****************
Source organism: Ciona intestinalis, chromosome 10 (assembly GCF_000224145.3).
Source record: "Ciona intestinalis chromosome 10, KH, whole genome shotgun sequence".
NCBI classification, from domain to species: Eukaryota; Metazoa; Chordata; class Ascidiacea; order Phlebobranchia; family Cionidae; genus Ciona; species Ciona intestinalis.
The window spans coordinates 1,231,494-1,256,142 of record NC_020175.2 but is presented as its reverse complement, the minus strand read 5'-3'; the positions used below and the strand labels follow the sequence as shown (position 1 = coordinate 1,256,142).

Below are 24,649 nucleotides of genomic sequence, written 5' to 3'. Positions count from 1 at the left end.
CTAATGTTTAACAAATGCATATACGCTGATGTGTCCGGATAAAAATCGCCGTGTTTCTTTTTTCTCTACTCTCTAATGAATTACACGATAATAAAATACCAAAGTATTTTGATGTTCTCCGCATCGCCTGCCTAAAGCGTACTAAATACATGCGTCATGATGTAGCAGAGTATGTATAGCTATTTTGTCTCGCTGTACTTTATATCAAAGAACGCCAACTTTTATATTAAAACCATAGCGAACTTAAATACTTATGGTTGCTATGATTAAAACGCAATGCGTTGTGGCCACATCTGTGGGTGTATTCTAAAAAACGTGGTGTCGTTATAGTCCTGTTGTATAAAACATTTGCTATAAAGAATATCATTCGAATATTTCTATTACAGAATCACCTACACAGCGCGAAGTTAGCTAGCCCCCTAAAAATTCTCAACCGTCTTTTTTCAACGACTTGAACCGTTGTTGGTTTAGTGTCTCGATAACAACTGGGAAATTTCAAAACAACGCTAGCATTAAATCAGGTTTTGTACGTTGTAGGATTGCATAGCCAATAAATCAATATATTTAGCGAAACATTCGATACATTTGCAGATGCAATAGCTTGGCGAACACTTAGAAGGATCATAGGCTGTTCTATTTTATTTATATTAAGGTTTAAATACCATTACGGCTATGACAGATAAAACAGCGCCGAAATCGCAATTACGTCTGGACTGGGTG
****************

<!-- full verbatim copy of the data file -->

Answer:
Source organism: Ciona intestinalis, chromosome 10 (assembly GCF_000224145.3).
Source record: "Ciona intestinalis chromosome 10, KH, whole genome shotgun sequence".
NCBI classification, from domain to species: Eukaryota; Metazoa; Chordata; class Ascidiacea; order Phlebobranchia; family Cionidae; genus Ciona; species Ciona intestinalis.
The window spans coordinates 1,231,494-1,256,142 of record NC_020175.2 but is presented as its reverse complement, the minus strand read 5'-3'; the positions used below and the strand labels follow the sequence as shown (position 1 = coordinate 1,256,142).

Below are 24,649 nucleotides of genomic sequence, written 5' to 3'. Positions count from 1 at the left end.
CTAATGTTTAACAAATGCATATACGCTGATGTGTCCGGATAAAAATCGCCGTGTTTCTTTTTTCTCTACTCTCTAATGAATTACACGATAATAAAATACCAAAGTATTTTGATGTTCTCCGCATCGCCTGCCTAAAGCGTACTAAATACATGCGTCATGATGTAGCAGAGTATGTATAGCTATTTTGTCTCGCTGTACTTTATATCAAAGAACGCCAACTTTTATATTAAAACCATAGCGAACTTAAATACTTATGGTTGCTATGATTAAAACGCAATGCGTTGTGGCCACATCTGTGGGTGTATTCTAAAAAACGTGGTGTCGTTATAGTCCTGTTGTATAAAACATTTGCTATAAAGAATATCATTCGAATATTTCTATTACAGAATCACCTACACAGCGCGAAGTTAGCTAGCCCCCTAAAAATTCTCAACCGTCTTTTTTCAACGACTTGAACCGTTGTTGGTTTAGTGTCTCGATAACAACTGGGAAATTTCAAAACAACGCTAGCATTAAATCAGGTTTTGTACGTTGTAGGATTGCATAGCCAATAAATCAATATATTTAGCGAAACATTCGATACATTTGCAGATGCAATAGCTTGGCGAACACTTAGAAGGATCATAGGCTGTTCTATTTTATTTATATTAAGGTTTAAATACCATTACGGCTATGACAGATAAAACAGCGCCGAAATCGCAATTACGTCTGGACTGGGTG